Many who have walked through a particular churchless Doncaster graveyard will never have known of one its inhabitants’ extraordinary stories.
Arthur Wharton was laid to rest in an unmarked grave in 1930. He was born into conflict, as his country - then known as the Gold Coast, now Ghana - fought back against its British oppressors. Wharton was one of the lucky ones, able to flee to London, with the intention of becoming a missionary. In some ways, he never stopped running.
He flitted from one football club to the next as a young man but Wharton’s journey started at Darlington. He was a keen sportsman who’d equalled the amateur world record of 10 seconds for the 100-yard sprint, though curiously, he was most often used in goal, despite his lightning speed. He could play on the wing but would rather guard a net, showing incredible speed to close down attackers and supreme punching ability.
To equate Wharton to a modern-day equivalent is difficult. Imagine a custodian with Manuel Neuer's presence, just as fast as Theo Walcott. Now factor in that according to accounts, Wharton could jump, grab his crossbar and catch a ball between his legs. It certainly puts Rene Higuita’s scorpion kick to shame.
The famous Preston North End were said to be perplexed by him when they played against him. They offered him an opportunity to join their team and it was there that Wharton became part of the legendary side that managed an unbeaten league season in the 1880s, becoming the original 'Invincibles'. After that, Rotherham Town were impressed enough to give him a shot, making him the first black professional in the game.
This was an alien era of football; one where the rules that we argue about in pubs today were yet to fully crystallise. Wharton’s exploits came between stints as a professional cricket player - playing multiple sports wasn’t uncommon back then - and he even beat the record for the cycling the quickest time between Preston and Blackburn.
Imagine your club’s goalkeeper doing that. The past, they say, is another country; Wharton’s era was as foreign to us as he may have seemed to his team-mates.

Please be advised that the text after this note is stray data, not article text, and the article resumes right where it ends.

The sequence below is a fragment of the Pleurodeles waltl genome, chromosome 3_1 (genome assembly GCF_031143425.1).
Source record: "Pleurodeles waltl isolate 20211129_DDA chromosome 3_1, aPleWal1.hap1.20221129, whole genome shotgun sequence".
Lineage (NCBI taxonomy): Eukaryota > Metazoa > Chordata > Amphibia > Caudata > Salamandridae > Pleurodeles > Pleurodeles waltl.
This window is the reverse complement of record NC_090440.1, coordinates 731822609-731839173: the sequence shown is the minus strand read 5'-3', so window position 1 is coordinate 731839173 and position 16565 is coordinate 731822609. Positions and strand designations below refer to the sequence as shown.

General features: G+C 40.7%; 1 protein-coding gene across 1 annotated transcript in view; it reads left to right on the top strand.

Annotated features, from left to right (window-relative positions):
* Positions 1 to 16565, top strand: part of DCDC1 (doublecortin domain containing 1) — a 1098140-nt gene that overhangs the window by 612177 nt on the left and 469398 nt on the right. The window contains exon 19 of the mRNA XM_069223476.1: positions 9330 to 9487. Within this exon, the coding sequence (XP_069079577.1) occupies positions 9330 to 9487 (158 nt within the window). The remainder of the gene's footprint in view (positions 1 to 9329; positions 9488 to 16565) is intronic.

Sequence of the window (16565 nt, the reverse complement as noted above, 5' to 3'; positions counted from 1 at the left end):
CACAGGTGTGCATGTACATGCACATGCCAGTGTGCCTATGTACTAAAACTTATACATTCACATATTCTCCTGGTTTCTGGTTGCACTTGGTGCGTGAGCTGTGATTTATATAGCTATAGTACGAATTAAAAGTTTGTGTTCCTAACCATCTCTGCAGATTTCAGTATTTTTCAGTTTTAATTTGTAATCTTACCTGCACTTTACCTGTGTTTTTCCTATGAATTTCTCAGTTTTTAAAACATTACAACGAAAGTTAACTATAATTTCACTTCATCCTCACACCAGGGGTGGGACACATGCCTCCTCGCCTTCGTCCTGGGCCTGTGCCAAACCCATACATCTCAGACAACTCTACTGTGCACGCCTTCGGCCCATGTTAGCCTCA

Yet despite this incredible story, Arthur Wharton didn’t have so much as a headstone – let alone a footnote in the footballing history books. This was a man who played football as daringly as anyone before him or after. Opinion towards immigrants in the Victorian era was unkind, to say the very least. The mountain that Wharton had to walk up to prove his worth as a sportsman was steeper than many, if not all, of his peers.
He became the understudy to William “Fatty” Foulke, another goalkeeper-come-cricketer, who became a legendary Victorian figure. He later coached Herbert Chapman, the pioneering manager who became the father of the modern game. He was an Invincible at Preston North End. Yet for so long, history neglected to mention Arthur Wharton and his contributions to sport alongside these other men.
How many more aspiring black sportsmen and women like Wharton will we never hear of? How many were denied opportunities in the Victorian age? What else could Wharton have achieved were it not for the colour of his skin? An international cap, surely, would have been one of those things. His tale is one of struggle and strife, of brilliance and individuality but equally, it’s one of colonial rule and how minorities were treated in our country.
Arthur Wharton retired in 1902. He became a colliery haulage worker and joined the Home Guard when war was declared in 1914, pledging his life to the country he had made his home 30 years before; the country of his wife and children.
His latter years were crippled by a drinking problem and he died, penniless, at the age of 65 in Yorkshire.
In 2011, the FA invited his granddaughter, Sheila Leeson, as a guest of honour for England’s friendly against Ghana. The FA had plenty to thank Leeson for, too - Wharton’s story was kept alive from her own family photos. She helped to uncover one of the great stories of sporting history and now it’s immortalised in British footballing folklore.
Today, Wharton has his gravestone. He is also the subject of a beautiful 16-foot statue at St. George’s Park, depicting him leaping to touch a shot over a crossbar. Chronologically, he is the first footballer recognised in the English Football Hall of Fame. It’s the least that he deserves.
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